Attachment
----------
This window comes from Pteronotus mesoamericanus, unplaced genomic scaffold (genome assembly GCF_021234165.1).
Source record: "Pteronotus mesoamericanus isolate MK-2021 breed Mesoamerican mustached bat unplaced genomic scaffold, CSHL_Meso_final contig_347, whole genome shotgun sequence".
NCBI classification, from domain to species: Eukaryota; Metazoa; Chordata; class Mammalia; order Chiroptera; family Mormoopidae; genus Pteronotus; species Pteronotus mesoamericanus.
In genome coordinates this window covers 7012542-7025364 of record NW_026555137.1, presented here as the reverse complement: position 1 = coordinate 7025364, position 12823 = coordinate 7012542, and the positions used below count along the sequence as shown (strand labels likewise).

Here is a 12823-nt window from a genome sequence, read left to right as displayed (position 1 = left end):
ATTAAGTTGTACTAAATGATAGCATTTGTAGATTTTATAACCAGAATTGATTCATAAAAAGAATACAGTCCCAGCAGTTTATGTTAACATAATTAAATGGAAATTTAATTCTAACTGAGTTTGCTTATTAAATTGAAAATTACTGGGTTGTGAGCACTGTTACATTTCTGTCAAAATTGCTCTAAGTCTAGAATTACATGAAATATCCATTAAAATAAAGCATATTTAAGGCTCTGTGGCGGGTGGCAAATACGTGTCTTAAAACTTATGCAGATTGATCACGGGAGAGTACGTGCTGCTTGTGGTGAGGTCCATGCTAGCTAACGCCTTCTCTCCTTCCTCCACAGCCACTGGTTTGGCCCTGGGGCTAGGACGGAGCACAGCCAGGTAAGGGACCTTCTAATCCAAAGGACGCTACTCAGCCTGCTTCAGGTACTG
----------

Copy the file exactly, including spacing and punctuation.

This window comes from Pteronotus mesoamericanus, unplaced genomic scaffold (genome assembly GCF_021234165.1).
Source record: "Pteronotus mesoamericanus isolate MK-2021 breed Mesoamerican mustached bat unplaced genomic scaffold, CSHL_Meso_final contig_347, whole genome shotgun sequence".
NCBI classification, from domain to species: Eukaryota; Metazoa; Chordata; class Mammalia; order Chiroptera; family Mormoopidae; genus Pteronotus; species Pteronotus mesoamericanus.
In genome coordinates this window covers 7012542-7025364 of record NW_026555137.1, presented here as the reverse complement: position 1 = coordinate 7025364, position 12823 = coordinate 7012542, and the positions used below count along the sequence as shown (strand labels likewise).

Here is a 12823-nt window from a genome sequence, read left to right as displayed (position 1 = left end):
ATTAAGTTGTACTAAATGATAGCATTTGTAGATTTTATAACCAGAATTGATTCATAAAAAGAATACAGTCCCAGCAGTTTATGTTAACATAATTAAATGGAAATTTAATTCTAACTGAGTTTGCTTATTAAATTGAAAATTACTGGGTTGTGAGCACTGTTACATTTCTGTCAAAATTGCTCTAAGTCTAGAATTACATGAAATATCCATTAAAATAAAGCATATTTAAGGCTCTGTGGCGGGTGGCAAATACGTGTCTTAAAACTTATGCAGATTGATCACGGGAGAGTACGTGCTGCTTGTGGTGAGGTCCATGCTAGCTAACGCCTTCTCTCCTTCCTCCACAGCCACTGGTTTGGCCCTGGGGCTAGGACGGAGCACAGCCAGGTAAGGGACCTTCTAATCCAAAGGACGCTACTCAGCCTGCTTCAGGTACTG